Céline Mollet-Saint Benoît: A Study in Plastics Awareness and Accessibility
For the third straight year, Microplastic Awareness Month has been observed in September. With the use of plastics becoming more prevalent and problematic across the globe, Georgia State graduate student Céline Mollet-Saint Benoît has dedicated her research on the health of our coastal ecosystems. It all started for her long ago, whether she knew it or not.
C: One of my earliest memories was at the age of four or five, my mom took me to the national wildlife refuge in Florida and had me do a beach clean-up.
Celine’s mother was an anthropologist and she has been fortunate to experience much of the world. A substantial portion of her childhood was spent in Malaysia, where she witnessed the abrupt decline of sea turtle nesting populations firsthand – all due to marine debris.
C: It put a little seed in my mind that has been cultivated over the years.
After completing her undergraduate degree in biology, Celine spent three years working with the Sea Turtle Preservation Society in Melbourne Beach, Florida. This field experience, as well as previous research into the impact of algal blooms on sea turtle populations, sparked her further interest into the anthropogenic effects spurred by our ever-changing human-environment interactions. Thus, her graduate research at Georgia State began.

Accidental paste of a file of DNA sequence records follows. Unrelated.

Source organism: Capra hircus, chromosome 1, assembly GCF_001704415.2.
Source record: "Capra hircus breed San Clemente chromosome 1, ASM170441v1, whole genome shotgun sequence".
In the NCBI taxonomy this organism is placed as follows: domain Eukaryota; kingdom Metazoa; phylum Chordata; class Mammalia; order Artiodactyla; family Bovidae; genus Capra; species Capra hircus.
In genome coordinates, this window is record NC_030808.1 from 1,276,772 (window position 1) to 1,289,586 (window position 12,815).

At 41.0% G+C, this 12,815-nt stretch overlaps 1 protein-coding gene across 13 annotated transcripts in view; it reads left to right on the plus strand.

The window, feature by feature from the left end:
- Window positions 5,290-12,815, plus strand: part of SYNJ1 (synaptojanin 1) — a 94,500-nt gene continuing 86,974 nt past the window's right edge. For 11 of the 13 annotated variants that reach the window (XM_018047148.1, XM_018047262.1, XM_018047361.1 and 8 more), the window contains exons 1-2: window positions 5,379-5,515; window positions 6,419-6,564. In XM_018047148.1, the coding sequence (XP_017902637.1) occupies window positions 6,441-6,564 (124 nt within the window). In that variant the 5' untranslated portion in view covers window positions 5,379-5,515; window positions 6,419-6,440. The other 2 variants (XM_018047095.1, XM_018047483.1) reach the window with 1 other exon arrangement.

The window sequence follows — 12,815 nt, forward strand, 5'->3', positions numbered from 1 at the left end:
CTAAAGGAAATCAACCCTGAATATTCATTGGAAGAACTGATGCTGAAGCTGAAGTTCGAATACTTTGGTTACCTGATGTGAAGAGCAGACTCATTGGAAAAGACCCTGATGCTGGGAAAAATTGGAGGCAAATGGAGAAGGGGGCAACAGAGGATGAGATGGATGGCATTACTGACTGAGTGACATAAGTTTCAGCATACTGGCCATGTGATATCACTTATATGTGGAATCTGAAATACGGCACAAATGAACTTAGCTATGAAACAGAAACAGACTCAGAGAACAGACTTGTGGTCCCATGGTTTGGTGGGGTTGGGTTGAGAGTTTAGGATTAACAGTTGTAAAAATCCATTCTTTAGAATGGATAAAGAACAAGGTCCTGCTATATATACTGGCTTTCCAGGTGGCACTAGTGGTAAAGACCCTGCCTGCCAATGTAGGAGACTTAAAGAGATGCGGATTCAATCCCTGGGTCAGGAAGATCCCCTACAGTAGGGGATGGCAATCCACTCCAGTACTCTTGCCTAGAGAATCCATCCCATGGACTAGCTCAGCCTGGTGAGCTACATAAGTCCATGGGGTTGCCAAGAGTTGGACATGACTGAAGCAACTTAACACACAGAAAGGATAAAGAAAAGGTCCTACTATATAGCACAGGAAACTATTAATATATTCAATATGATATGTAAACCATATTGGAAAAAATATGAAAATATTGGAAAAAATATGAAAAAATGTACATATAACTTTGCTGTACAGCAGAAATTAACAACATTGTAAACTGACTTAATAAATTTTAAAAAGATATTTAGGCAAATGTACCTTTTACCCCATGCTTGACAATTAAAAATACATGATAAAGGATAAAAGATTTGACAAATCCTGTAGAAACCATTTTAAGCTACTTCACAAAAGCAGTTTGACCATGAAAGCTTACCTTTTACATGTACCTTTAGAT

C: I have been working with [the Georgia Sea Turtle Center] on Jekyll Island. I established a census of the marine debris at two periods over the summer: the beginning and end of the loggerhead turtle nesting season.
At every half-kilometer down the beach, Celine would collect data on the present debris and geographically tag it with coordinates using the Marine Debris Tracker app. There was a marked increase of debris near more developed areas, and she declares plastic bottles and cigarette butts to be the most common occurrences.
For the plastics that cannot be detected with the naked eye, Celine is gearing up to do lab analyses on sand samples taken from within sea turtle nesting cavities and extracting any microplastics from these to understand the extent to which sea turtle nests are being plagued by threats both clear and unclear.
C: This is going to be a long-term backbone for me: asking what are we doing now that is impacting our coastal ecosystems. Minimizing our use of plastics is the hot thing right now; it wasn’t ten years ago. Going forward, I would really like to be the bridge between the scientific community and the everyday community.
Celine’s future is a bright and inspiring one. Her goal is not to just learn through her research, but to connect with the general public in hopes of being a catalyst for change. And for students considering their own futures, Celine has these parting words of advice:
C: Nothing is without its challenges. Don’t think that just because you haven’t figured it out yet that you won’t eventually. There is no banner at the end saying “you made it!” Just explore.